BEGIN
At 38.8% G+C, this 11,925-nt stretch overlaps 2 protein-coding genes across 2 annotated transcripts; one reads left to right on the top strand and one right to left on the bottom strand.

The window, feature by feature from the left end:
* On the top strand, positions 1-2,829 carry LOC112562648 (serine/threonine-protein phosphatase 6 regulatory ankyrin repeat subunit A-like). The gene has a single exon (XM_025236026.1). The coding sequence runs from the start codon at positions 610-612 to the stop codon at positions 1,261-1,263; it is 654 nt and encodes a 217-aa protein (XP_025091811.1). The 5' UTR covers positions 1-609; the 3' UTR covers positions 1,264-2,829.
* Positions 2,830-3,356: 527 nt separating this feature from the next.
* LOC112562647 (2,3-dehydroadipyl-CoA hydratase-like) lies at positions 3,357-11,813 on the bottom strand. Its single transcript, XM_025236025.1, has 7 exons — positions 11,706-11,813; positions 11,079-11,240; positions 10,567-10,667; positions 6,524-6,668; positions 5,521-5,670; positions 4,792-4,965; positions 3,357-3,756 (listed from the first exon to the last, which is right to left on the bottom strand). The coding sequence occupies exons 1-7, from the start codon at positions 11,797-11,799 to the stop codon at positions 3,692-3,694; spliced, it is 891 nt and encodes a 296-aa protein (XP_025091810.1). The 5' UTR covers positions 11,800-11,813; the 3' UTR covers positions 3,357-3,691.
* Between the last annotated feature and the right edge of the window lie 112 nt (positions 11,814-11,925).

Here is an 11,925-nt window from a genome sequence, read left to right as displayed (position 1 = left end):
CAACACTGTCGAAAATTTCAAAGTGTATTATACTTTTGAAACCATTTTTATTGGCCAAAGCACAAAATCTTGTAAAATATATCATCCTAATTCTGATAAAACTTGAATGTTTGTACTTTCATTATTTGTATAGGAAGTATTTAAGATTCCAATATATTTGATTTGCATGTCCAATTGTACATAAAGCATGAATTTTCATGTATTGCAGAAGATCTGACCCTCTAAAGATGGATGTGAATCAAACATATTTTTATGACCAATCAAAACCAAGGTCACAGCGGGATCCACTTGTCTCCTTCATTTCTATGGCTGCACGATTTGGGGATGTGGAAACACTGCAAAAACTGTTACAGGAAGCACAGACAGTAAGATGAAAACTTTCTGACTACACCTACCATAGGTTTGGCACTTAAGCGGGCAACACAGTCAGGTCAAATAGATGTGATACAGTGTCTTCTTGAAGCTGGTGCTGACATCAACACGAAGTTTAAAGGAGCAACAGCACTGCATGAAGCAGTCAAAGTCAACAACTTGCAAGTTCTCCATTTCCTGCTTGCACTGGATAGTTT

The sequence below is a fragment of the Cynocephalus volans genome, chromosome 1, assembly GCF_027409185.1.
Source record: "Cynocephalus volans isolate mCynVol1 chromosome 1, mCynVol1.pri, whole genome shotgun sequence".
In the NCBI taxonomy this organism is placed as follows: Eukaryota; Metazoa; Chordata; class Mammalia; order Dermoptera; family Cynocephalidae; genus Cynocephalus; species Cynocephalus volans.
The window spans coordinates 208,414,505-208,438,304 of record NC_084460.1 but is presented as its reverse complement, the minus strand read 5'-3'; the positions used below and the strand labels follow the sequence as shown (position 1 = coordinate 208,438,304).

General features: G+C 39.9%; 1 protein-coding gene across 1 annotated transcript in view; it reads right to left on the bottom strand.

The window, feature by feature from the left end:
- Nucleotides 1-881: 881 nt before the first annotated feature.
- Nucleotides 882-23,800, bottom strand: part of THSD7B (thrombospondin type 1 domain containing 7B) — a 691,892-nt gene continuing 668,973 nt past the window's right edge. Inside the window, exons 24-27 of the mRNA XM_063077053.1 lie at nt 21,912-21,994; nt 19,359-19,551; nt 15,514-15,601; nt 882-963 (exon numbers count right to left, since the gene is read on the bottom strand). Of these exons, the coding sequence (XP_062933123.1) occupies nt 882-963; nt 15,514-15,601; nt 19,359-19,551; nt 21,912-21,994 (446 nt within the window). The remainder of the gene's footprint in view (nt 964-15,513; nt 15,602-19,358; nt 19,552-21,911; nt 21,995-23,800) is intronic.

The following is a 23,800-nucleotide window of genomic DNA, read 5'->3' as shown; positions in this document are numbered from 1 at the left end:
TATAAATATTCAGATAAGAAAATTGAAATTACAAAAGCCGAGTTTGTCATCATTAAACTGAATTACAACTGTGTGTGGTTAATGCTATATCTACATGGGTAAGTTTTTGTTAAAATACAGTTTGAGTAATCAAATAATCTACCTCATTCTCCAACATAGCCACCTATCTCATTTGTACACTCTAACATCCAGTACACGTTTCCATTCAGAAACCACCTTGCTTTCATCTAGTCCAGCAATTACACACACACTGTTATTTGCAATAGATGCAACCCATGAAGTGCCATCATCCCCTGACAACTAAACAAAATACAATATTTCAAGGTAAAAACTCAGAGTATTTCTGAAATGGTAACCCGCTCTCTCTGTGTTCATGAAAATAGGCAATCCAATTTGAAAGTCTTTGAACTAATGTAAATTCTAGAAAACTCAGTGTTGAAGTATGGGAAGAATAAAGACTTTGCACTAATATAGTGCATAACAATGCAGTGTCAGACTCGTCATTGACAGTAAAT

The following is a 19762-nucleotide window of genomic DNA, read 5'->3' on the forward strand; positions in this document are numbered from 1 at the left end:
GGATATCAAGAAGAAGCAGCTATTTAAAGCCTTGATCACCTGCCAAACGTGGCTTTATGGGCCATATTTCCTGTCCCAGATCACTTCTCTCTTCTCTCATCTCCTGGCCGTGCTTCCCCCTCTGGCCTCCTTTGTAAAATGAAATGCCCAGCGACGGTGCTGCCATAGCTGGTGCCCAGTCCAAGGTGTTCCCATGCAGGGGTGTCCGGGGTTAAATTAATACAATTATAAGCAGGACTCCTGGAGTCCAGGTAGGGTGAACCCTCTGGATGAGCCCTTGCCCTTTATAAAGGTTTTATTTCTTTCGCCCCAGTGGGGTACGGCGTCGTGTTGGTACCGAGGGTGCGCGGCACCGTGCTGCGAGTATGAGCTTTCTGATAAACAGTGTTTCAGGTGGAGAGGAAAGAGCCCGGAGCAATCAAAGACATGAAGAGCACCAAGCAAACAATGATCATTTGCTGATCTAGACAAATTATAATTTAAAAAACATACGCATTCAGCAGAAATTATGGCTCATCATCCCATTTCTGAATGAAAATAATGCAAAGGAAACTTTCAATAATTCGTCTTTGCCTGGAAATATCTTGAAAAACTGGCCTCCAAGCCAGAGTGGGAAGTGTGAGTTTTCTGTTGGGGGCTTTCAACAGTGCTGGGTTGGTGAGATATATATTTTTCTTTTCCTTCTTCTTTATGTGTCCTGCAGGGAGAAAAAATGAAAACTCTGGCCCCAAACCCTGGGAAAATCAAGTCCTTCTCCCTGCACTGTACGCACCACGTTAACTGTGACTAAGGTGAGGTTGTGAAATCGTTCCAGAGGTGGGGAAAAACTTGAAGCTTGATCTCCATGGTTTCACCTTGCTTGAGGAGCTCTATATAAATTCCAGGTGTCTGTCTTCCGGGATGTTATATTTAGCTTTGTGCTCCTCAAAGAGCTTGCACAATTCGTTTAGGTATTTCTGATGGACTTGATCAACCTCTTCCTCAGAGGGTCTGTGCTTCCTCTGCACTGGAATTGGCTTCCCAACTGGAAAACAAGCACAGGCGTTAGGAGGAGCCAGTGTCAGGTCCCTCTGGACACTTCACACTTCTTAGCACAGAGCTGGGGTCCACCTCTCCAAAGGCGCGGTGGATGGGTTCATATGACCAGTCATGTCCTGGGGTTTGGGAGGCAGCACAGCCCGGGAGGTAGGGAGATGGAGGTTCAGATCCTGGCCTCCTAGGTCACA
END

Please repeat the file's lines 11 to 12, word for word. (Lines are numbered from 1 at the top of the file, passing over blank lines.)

In the NCBI taxonomy this organism is placed as follows: Eukaryota; Metazoa; Chordata; class Mammalia; order Dermoptera; family Cynocephalidae; genus Cynocephalus; species Cynocephalus volans.
The window spans coordinates 208,414,505-208,438,304 of record NC_084460.1 but is presented as its reverse complement, the minus strand read 5'-3'; the positions used below and the strand labels follow the sequence as shown (position 1 = coordinate 208,438,304).